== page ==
Squashes: Summer and Winter Varieties
A member of the gourd family, the squash—both summer and winter varieties—are nutrient-dense vegetables that can grace the cookpot all year long. Most varieties are easy for home gardeners to raise, though the winter squash plants spread lavishly and require more land than the average suburban dweller may wish to dedicate to growing squash.
Best in late fall to early winter, the robust winter squash grows in numerous round to oval to pear shapes, with skin colors that range from white to orange to very dark green. Winter squashes include the buttercup, butternut, acorn, and pumpkin varieties.
Because their outer skin is hard, it is inedible, and you need to cut through it to reach the inner cavity, with its flesh, fibers, and seeds; you need to scrape out the fiber and seeds. You can bake these squashes whole and cut them up after baking, cut them into sections and cook the sections, or peel off the skin and cut up the flesh into chunks for adding to stews and soups or to roast for other dishes.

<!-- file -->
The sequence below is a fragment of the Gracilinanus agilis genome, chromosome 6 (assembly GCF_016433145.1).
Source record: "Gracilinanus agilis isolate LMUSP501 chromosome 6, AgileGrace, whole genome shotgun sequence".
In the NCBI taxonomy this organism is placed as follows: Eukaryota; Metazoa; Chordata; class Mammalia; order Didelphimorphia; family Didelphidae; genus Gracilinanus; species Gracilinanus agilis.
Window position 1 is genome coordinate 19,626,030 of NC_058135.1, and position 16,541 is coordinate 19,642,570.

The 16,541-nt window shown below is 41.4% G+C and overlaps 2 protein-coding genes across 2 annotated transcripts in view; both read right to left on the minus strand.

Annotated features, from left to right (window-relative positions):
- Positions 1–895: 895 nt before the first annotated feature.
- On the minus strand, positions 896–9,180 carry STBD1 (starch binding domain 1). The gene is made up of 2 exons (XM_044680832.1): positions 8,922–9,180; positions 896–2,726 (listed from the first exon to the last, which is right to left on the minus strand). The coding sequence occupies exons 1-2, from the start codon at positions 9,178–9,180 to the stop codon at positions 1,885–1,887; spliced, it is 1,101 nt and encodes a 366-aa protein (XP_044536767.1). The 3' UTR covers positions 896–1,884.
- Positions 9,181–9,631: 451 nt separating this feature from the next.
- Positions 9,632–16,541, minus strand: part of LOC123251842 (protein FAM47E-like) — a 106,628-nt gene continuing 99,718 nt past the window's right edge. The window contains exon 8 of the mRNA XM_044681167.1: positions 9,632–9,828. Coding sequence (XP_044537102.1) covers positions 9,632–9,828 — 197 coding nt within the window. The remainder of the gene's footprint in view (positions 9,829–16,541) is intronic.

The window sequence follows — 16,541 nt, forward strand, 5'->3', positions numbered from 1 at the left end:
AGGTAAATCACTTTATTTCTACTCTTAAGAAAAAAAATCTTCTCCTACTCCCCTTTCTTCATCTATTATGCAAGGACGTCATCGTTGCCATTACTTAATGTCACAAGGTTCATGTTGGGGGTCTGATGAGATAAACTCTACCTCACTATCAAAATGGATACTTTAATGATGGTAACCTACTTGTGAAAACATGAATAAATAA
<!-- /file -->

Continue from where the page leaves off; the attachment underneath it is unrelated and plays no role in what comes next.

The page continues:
Both summer and winter squash offer certain health benefits that may make them good disease fighters: with their light- to deep-orange flesh, winter squash are rich in vitamin A, vitamin C, folate, and potassium. Summer squash contain respectable amounts of vitamin A, vitamin C, magnesium, potassium, and riboflavin.
Although most of these squashes are available throughout the year, they are vine-ripe and ready locally—in cooler climates—by early to midsummer. Summer squashes include the light and darker yellow varieties, zucchini, pattypan, and crookneck.
Because each has an easy-to-slice skin and soft interior, the many summer squash varieties make fine additions to any type of dish, even breads and desserts in the case of zucchini, and they adapt themselves to many different cooking styles.